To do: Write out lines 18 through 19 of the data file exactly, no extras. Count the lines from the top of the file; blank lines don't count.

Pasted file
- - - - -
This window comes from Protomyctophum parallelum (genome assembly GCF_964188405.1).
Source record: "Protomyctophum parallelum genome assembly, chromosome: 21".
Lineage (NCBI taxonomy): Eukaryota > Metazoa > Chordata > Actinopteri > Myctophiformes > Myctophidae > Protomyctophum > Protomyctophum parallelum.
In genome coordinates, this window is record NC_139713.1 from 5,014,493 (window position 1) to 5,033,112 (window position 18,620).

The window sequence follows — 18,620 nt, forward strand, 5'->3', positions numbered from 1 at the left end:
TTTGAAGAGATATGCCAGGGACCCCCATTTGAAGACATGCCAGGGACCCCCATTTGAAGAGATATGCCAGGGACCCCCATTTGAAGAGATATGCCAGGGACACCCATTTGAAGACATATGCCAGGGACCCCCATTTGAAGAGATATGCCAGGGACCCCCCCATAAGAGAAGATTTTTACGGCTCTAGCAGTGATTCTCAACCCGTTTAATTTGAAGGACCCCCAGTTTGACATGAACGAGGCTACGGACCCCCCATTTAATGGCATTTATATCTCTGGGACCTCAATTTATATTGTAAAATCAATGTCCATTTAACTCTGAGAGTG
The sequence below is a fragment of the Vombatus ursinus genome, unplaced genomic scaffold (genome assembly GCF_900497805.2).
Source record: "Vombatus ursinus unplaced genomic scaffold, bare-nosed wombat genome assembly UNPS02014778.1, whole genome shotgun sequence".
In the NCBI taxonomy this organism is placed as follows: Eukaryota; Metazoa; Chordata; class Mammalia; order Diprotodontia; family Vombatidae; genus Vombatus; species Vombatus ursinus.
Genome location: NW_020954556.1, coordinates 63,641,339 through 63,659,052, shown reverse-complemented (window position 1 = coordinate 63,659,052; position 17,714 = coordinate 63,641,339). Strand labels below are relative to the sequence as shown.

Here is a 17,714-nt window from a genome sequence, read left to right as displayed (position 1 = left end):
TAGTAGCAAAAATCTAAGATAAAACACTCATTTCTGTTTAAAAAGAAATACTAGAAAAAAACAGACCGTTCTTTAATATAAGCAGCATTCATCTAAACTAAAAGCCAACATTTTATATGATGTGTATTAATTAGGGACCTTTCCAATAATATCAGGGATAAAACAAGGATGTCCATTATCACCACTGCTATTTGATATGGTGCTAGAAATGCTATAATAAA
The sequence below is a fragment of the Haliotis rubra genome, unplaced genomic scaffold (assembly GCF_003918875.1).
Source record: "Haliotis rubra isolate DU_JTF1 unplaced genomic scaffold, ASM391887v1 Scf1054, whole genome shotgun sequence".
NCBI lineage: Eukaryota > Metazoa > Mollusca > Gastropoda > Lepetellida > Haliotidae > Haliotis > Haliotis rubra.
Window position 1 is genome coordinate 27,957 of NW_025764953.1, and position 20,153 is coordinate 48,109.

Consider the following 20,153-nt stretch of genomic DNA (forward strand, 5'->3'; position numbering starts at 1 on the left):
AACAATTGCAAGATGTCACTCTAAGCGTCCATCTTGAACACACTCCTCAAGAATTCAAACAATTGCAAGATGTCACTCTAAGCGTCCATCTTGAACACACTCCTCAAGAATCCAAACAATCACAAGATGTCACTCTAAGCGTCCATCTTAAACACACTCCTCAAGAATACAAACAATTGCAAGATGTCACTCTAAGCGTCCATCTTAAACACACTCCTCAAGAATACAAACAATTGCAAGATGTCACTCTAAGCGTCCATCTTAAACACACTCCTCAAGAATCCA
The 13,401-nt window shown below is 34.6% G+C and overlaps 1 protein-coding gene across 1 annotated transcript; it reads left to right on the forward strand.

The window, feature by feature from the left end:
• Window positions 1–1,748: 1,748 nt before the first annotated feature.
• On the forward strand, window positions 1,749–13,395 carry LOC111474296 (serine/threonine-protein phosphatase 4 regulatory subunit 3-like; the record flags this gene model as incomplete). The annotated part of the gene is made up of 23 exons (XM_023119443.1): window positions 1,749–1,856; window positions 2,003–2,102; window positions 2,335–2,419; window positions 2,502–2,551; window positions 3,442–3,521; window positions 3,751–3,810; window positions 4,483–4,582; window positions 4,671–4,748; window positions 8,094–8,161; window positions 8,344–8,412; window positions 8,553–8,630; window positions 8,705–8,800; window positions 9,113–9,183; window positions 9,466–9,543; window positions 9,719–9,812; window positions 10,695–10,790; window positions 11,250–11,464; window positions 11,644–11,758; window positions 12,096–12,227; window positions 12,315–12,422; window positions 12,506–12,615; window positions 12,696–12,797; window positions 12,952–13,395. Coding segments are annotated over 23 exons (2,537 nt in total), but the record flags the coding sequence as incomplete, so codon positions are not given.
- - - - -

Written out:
AACAATTGCAAGATGTCACTCTAAGCGTCCATCTTGAACACACTCCTCAAGAATTCAAACAATTGCAAGATGTCACTCTAAGCGTCCATCTTGAACACACTCCTCAAGAATCCAAACAATCACAAGATGTCACTCTAAGCGTCCATCTTAAACACACTCCTCAAGAATACAAACAATTGCAAGATGTCACTCTAAGCGTCCATCTTAAACACACTCCTCAAGAATACAAACAATTGCAAGATGTCACTCTAAGCGTCCATCTTAAACACACTCCTCAAGAATCCA
The 13,401-nt window shown below is 34.6% G+C and overlaps 1 protein-coding gene across 1 annotated transcript; it reads left to right on the forward strand.